Considering the successful history of the legal war room and the comfort level attorneys have with them, it is curious that more lawyers haven’t adopted the use of law firm business development (sales) war rooms. It seems a natural fit, but – as in other aspects of marketing – our industry lags behind.
If we were to call on our industry’s version of HGTV’s “The Property Brothers” to convert one of these rooms into a business development war room, what would that look like and how would it function?
The first step to redeveloping a piece of property is the build-out. Here’s what your space needs to be a proper business development war room.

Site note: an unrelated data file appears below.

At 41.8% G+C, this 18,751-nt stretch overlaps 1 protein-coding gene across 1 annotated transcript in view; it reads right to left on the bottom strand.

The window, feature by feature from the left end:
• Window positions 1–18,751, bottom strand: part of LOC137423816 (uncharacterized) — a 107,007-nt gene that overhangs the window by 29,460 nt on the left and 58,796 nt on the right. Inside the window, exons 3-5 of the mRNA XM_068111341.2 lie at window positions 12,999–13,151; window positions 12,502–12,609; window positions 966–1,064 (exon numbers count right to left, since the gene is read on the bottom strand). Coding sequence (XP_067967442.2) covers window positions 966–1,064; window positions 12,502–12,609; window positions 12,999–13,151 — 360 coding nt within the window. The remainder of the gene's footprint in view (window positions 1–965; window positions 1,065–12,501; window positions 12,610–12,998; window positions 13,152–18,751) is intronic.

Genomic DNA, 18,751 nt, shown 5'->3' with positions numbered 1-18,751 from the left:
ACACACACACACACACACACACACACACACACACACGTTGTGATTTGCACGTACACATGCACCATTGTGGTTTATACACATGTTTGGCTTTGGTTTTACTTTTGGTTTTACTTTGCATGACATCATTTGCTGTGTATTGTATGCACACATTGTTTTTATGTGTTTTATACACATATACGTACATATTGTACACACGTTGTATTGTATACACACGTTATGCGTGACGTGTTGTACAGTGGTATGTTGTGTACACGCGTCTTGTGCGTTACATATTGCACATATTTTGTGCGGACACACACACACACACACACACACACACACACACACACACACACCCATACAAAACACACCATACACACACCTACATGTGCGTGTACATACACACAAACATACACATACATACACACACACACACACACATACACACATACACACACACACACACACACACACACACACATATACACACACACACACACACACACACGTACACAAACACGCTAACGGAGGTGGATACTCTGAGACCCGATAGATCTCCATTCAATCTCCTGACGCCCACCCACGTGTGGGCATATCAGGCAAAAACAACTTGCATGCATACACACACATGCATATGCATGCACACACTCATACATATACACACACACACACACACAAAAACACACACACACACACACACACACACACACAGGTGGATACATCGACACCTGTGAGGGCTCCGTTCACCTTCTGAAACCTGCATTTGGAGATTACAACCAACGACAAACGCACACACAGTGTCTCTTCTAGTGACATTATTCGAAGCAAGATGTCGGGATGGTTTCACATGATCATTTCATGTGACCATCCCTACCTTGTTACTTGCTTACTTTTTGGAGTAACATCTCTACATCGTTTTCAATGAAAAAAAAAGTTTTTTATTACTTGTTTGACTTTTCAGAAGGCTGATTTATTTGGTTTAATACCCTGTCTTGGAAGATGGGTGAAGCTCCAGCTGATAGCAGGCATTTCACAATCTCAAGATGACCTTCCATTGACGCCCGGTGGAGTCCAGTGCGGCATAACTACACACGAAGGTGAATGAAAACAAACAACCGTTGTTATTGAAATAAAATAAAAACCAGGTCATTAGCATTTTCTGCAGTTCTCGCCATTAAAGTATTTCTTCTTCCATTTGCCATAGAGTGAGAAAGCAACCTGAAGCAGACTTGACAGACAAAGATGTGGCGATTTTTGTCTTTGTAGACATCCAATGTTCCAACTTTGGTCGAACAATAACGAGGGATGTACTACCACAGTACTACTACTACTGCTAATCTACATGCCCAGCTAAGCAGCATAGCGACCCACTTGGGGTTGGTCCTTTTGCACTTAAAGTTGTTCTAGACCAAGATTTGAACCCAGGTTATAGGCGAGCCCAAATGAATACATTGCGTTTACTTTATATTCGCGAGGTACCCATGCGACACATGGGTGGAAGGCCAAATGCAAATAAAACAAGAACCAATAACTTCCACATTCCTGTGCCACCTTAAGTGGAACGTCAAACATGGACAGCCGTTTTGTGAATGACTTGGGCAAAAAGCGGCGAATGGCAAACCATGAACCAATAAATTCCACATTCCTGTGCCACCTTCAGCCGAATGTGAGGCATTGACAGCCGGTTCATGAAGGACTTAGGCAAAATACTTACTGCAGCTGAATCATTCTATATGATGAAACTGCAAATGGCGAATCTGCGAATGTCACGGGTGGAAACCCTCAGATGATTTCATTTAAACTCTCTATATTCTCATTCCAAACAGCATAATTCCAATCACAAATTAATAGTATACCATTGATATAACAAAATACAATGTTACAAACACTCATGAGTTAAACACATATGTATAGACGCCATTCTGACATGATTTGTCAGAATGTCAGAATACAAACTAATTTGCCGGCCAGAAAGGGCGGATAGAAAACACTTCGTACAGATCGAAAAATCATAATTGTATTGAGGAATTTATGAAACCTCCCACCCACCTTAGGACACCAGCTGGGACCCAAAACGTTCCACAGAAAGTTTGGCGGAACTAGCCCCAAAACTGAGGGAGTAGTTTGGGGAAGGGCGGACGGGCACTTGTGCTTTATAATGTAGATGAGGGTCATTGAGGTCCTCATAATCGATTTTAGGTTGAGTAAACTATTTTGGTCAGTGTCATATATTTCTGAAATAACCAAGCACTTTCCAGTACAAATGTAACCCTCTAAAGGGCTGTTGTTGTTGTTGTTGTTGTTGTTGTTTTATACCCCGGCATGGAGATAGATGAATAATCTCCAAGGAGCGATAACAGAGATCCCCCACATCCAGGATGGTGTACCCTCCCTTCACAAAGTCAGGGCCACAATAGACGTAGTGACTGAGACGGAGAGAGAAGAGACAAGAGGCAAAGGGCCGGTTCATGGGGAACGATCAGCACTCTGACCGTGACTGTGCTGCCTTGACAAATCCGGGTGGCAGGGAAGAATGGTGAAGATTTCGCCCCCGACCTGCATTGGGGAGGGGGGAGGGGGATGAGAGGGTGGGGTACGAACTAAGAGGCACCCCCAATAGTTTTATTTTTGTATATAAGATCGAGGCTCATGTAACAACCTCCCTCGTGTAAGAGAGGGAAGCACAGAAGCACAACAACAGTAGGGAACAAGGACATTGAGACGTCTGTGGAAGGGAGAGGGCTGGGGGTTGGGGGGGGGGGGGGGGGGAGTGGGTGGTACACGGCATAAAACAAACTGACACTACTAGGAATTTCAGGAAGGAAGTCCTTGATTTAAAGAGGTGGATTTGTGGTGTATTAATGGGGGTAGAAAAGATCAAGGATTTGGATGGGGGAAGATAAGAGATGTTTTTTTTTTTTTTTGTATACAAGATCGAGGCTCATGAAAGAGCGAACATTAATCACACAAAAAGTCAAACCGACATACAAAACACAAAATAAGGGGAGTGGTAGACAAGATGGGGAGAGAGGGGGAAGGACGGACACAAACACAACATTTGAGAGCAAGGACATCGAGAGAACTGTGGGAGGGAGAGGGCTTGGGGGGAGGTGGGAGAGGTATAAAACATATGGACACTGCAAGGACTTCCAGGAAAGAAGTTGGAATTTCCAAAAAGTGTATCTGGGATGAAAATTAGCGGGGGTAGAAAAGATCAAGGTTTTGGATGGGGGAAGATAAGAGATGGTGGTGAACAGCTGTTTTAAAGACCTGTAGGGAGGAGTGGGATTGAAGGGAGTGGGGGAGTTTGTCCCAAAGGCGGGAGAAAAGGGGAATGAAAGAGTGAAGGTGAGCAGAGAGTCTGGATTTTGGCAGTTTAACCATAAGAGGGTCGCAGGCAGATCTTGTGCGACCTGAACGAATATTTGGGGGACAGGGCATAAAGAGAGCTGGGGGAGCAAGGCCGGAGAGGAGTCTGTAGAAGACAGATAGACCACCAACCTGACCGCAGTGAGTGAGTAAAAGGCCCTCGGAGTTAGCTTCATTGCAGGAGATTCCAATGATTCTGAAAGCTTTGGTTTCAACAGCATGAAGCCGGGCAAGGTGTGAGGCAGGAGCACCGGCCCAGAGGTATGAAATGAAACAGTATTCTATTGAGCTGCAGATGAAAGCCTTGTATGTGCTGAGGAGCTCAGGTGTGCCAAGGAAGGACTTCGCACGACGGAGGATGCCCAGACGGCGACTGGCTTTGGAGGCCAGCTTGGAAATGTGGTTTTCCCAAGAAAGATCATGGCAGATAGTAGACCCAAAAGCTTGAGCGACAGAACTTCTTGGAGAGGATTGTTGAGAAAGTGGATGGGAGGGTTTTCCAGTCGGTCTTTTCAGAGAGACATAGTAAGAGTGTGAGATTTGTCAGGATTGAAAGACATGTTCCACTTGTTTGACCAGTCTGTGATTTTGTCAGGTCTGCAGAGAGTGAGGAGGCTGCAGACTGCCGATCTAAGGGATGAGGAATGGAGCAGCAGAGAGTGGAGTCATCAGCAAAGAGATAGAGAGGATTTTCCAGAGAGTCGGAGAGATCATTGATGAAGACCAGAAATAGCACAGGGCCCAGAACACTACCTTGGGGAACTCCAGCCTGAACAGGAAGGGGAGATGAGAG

Provide as much security for the room as possible. As with any war room, confidential information will be out in the open, so you’ll want the room secured. Your business development war room should be a dedicated room with a door that locks. It also should be located out of the general flow of firm and external traffic.
Configure the room for productivity. The war room should be large enough to comfortably accommodate the business development team and configured for optimum productivity, with white boards, easels, Internet access, a computer and a printer. Provide a means to display visual aids that bring the team together around goals, assignments and progress.
You can’t remodel without the right talent in place. Here’s whom you’ll need to get the job done.